Kenny Park


Where did you grow up and when did you decide to become an artist?
I was born in Toronto but moved out to Vancouver when I was 5 yrs old. I don't know if I ever made a conscious decision to become an artist, but like a lot of people who decide to go into the arts I think I got a lot of praise as a kid for being a good drawer. Maybe that combined with the fact that I never wanted to be a starving artist lead me into slightly more stable art industries like animation and illustration.

Did you go to an art school or are you self taught? How did you develop your skills?
I did 2 years of classical animation at Capilano University. So, I'm not self-taught. However, I feel like this might be a bit of a false choice because I find that in order to keep growing after graduation you really have to take it upon yourself to keep learning. I obviously learned a ton in school but most of what I know now came after school and that was just through doing the work.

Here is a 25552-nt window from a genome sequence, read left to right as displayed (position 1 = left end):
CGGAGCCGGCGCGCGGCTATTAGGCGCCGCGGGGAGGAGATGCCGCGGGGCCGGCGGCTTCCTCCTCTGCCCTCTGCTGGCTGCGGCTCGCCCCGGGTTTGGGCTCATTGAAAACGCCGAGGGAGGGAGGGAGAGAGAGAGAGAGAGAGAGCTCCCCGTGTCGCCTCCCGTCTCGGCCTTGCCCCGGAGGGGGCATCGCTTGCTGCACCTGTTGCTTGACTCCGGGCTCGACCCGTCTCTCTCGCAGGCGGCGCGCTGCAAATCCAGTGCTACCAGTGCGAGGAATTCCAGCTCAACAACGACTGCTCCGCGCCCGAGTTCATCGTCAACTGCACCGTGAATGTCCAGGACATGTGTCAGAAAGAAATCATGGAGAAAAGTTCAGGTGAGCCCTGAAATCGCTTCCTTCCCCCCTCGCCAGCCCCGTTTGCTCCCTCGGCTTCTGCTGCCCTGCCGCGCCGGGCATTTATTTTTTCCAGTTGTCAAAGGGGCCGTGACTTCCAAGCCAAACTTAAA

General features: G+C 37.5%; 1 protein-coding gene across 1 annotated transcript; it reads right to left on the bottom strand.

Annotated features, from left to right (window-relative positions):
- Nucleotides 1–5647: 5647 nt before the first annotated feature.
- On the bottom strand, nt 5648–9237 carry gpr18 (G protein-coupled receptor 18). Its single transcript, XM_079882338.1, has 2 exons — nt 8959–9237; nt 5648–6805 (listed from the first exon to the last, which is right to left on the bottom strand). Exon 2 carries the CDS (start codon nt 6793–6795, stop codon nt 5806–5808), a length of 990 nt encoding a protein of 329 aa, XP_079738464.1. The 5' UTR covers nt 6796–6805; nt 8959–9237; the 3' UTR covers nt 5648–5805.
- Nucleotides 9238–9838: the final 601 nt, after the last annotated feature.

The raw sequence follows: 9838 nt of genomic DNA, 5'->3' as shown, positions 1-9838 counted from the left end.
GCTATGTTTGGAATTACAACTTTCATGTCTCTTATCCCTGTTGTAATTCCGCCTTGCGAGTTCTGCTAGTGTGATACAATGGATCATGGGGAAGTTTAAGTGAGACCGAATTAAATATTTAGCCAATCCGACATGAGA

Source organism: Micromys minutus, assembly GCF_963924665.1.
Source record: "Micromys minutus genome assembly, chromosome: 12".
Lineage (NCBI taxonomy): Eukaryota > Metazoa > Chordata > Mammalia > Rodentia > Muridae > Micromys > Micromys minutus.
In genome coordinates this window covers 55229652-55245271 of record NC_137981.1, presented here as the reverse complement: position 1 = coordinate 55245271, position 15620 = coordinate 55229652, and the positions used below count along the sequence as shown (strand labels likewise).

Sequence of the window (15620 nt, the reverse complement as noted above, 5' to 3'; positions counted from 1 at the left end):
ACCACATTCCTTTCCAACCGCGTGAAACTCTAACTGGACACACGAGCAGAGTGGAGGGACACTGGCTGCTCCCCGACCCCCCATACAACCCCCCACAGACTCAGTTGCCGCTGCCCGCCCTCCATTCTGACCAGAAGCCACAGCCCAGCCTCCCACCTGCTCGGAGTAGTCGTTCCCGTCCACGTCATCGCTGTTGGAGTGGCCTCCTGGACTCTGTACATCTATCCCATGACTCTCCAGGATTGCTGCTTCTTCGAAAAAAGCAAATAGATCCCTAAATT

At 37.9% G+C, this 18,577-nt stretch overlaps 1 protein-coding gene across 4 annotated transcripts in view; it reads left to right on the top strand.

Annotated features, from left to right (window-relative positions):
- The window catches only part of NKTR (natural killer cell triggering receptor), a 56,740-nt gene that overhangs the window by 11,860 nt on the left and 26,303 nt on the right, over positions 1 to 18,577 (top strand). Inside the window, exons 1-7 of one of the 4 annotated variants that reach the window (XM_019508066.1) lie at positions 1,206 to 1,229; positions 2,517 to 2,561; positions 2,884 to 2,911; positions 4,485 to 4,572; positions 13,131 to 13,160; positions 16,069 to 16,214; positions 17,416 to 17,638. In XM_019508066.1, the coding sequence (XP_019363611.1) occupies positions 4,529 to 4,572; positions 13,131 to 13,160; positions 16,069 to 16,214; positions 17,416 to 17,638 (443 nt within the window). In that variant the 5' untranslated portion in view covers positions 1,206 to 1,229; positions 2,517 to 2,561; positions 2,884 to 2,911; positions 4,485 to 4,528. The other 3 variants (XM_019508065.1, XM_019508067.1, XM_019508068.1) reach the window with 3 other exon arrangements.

Have you always been supported in your artistic path or has it been challenging to let your family and friends understand your choice?
Funny enough, my family was always supportive of me going into animation. I'm the child of two Asian immigrants, and if you aren't already familiar with the stereotype then just Google the term 'tiger mom'.  I don't think I had 'tiger' parents but my oldest sister might beg to differ. She felt a ton of pressure from my folks to get a business degree from a reputable university, but I think by the time I was ready to start choosing my post-secondary options my parents were well-worn out from raising two other children to really put up much of a fight. Ah, the perks of being the youngest child. (There are also a lot of disadvantages but that's another interview).

What was the strongest influence you had when you were growing up ( artists, movies, cartoons, comics etc.. ) ?